Pork Stew and Chicken Stew Recall [US]

United States FlagUS/Washington: Acadian Fine Foods recalls approximately 17,037 pounds of Pork Stew and Chicken Stew Products due to misbranding and undeclared soy and whey, both known allergens. USDA: http://ht.ly/l1XIb

Direct link: http://www.fsis.usda.gov/News_&_Events/Recall_034_2013_Release/index.asp

Additional information:
The United States Department of Agriculture (“USDA”) reports the following products are subject to recall:

  • Savoie’s Cajun Singles Louisiana Pork Stew, 12-ounce single-serve bowls, bearing the establishment number “Est. 13587” inside the USDA mark of inspection. The products were produced on various dates from May 24, 2012 through March 21, 2013. The product packages bear “Use By” dates from May 24, 2013 through March 21, 2014.
  • Savoie’s Cajun Singles Louisiana Chicken Stew, 12-oz. single-serve bowls, bearing the establishment number “P-13587” inside the USDA mark of inspection. The products were produced on various dates from June 6, 2012 through Feb. 25, 2013. The product packages bear “Use By” dates from June 6, 2013 through Feb. 25, 2014.

About Milk and Soy Allergies:
For some people, milk (and milk products) and soy (and soy products) are a source of urgent, dangerous and potentially deadly, allergic reactions. Due to modern food manufacturing methods, milk products may not “look” or “sound” as if they are derived from milk. Some examples of foods with milk proteins include artificial butter or cheese flavor; casein or caseinates; curds; ghee; hydrolysates; lactalbumin and lactalbumin phosphate; lactose, lactoglobulin, lactoferrin and lactulose; and finally, rennet (originally, ground calves’ stomach but more often now, by-products of genetically engineered bacteria, mold or yeast).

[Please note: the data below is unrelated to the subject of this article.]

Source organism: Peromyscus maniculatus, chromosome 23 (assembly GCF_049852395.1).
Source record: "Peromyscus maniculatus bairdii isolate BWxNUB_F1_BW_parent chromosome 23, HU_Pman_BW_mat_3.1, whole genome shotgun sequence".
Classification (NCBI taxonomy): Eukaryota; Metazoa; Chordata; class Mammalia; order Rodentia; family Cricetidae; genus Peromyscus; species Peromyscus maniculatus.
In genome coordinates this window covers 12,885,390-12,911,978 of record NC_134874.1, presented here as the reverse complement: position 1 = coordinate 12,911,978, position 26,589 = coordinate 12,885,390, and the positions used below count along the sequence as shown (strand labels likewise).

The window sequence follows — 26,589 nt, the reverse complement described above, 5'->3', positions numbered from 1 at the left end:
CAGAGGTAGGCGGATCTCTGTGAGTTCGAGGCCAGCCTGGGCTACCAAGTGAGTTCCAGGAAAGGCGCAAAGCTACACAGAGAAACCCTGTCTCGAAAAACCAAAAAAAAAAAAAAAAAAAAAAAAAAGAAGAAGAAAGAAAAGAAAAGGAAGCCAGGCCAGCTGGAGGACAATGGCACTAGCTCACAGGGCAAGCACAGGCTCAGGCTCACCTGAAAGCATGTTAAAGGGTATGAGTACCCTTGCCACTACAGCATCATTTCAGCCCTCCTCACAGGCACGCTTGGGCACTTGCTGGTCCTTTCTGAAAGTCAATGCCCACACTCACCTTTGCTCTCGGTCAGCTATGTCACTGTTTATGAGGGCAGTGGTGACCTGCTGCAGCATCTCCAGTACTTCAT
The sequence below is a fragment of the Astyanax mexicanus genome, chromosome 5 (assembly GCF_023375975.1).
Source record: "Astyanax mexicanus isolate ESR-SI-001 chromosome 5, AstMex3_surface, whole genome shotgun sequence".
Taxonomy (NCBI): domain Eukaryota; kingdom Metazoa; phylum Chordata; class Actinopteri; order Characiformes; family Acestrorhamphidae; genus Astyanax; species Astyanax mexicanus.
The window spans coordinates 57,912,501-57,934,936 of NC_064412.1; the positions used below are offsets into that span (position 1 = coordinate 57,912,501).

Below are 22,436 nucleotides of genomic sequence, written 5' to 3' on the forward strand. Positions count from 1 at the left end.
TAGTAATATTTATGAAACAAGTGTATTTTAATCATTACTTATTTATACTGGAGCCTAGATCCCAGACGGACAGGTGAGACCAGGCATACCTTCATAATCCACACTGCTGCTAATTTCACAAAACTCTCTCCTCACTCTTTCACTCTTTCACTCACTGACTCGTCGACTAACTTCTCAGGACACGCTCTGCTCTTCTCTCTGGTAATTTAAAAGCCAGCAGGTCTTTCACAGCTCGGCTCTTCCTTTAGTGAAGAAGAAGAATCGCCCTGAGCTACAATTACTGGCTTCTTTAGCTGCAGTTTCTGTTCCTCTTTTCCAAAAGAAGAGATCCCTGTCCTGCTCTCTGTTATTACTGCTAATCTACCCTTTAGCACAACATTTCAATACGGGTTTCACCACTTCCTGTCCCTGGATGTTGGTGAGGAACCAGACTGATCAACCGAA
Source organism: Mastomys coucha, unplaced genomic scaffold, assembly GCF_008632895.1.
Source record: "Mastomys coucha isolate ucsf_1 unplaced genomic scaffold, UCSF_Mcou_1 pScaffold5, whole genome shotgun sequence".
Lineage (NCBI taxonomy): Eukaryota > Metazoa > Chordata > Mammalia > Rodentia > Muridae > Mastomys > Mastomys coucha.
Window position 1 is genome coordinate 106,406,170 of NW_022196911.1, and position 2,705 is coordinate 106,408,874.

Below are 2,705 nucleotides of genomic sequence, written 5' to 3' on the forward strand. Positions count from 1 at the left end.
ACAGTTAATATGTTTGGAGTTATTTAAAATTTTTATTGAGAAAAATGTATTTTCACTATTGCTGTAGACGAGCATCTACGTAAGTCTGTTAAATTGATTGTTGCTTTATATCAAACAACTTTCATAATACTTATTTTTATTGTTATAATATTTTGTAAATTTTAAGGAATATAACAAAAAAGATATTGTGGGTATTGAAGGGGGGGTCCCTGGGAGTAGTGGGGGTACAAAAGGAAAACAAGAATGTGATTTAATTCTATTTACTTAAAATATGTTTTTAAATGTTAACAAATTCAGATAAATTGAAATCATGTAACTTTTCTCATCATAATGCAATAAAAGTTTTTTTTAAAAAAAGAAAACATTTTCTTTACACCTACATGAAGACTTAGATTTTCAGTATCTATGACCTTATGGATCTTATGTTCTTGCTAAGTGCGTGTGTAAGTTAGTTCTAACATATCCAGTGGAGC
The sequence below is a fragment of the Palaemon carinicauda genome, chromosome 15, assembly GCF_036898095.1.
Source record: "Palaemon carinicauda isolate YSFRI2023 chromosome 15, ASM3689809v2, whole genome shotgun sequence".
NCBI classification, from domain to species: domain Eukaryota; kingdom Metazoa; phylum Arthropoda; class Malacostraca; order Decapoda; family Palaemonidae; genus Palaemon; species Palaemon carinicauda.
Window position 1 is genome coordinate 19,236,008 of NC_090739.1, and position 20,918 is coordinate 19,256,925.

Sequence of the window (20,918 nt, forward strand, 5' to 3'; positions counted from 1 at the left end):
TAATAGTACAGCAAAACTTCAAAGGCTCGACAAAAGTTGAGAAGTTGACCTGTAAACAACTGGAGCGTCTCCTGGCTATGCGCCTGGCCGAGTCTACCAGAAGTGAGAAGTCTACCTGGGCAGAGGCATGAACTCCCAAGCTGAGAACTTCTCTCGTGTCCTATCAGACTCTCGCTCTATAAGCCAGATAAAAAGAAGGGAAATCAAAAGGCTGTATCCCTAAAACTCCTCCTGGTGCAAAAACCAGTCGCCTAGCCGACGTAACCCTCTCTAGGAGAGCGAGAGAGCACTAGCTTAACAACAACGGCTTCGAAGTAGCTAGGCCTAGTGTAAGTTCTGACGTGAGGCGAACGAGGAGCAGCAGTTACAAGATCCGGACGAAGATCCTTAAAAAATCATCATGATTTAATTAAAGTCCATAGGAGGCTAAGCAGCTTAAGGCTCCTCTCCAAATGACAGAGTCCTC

Similarly, many foods have soy-based ingredients including edamame (soybeans in pods), hydrolyzed soy protein, miso, soy protein isolate, soy sauce, tamari, tempeh, teriyaki sauce, textured vegetable protein (“TVP”) and tofu. In addition, lax labeling laws in many countries allow manufacturers to use (but not declare) small amounts of soy in “artificial flavoring”, hydrolyzed vegetable protein, vegetable broth and others. Although levels of these allergens are comparatively small, they may cause dangerous allergic reactions, including Anaphylactic Shock.

Anaphylactic Shock could occur in consumers who are allergic to milk, nut, soy and/or wheat ingredients within a very short time, potentially leading to severe injury and/or death. If you suspect Anaphylactic Shock, call-9-1-1 or other local emergency number for immediate transport to a medical center. If trained and an emergency kit is available, it may be appropriate to give an injectable drug such as Epinephrine (also known as adrenaline or adrenalin) to the affected individual. Trade names of these products include EpiPen, Twinject, Adrenaclick, Anapen, Jext, Allerject and Auvi-Q. Please note: even patients who are apparently stabilized should still go to hospital for emergency evaluation. Further treatment is often necessary.

You can learn more about food allergies from the US National Institutes of Health (“NIH”) at http://1.usa.gov/IZWUlm.

USDA recall number: FSIS-RC-034-2013
Recalls Direct RIN: 2013-2000
About the Recalls Direct service: http://wp.me/P2bVty-2
Visit the Living Safely site: http://www.LivingSafely.org/
E. & O. E.

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